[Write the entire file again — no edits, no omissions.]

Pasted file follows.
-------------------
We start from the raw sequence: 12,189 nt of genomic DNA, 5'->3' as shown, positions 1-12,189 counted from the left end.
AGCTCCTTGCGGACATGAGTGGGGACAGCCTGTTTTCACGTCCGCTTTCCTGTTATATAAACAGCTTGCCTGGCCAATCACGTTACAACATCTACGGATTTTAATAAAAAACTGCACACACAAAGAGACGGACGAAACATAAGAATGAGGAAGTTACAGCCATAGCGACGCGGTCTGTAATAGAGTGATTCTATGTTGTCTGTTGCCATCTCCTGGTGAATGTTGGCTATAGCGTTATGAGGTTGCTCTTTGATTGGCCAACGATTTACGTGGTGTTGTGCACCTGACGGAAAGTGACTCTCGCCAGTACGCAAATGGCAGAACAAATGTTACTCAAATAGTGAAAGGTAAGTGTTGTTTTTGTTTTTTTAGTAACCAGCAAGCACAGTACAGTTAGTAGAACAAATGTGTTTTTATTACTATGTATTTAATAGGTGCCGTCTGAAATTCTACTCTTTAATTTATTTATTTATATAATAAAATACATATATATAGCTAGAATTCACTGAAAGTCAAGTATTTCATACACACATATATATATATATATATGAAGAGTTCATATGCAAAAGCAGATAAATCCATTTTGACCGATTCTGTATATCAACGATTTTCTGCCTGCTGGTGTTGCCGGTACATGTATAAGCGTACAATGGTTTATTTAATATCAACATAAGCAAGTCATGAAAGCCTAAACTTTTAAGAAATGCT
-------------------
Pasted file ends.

We start from the raw sequence: 12,189 nt of genomic DNA, 5'->3' as shown, positions 1-12,189 counted from the left end.
AGCTCCTTGCGGACATGAGTGGGGACAGCCTGTTTTCACGTCCGCTTTCCTGTTATATAAACAGCTTGCCTGGCCAATCACGTTACAACATCTACGGATTTTAATAAAAAACTGCACACACAAAGAGACGGACGAAACATAAGAATGAGGAAGTTACAGCCATAGCGACGCGGTCTGTAATAGAGTGATTCTATGTTGTCTGTTGCCATCTCCTGGTGAATGTTGGCTATAGCGTTATGAGGTTGCTCTTTGATTGGCCAACGATTTACGTGGTGTTGTGCACCTGACGGAAAGTGACTCTCGCCAGTACGCAAATGGCAGAACAAATGTTACTCAAATAGTGAAAGGTAAGTGTTGTTTTTGTTTTTTTAGTAACCAGCAAGCACAGTACAGTTAGTAGAACAAATGTGTTTTTATTACTATGTATTTAATAGGTGCCGTCTGAAATTCTACTCTTTAATTTATTTATTTATATAATAAAATACATATATATAGCTAGAATTCACTGAAAGTCAAGTATTTCATACACACATATATATATATATATATGAAGAGTTCATATGCAAAAGCAGATAAATCCATTTTGACCGATTCTGTATATCAACGATTTTCTGCCTGCTGGTGTTGCCGGTACATGTATAAGCGTACAATGGTTTATTTAATATCAACATAAGCAAGTCATGAAAGCCTAAACTTTTAAGAAATGCT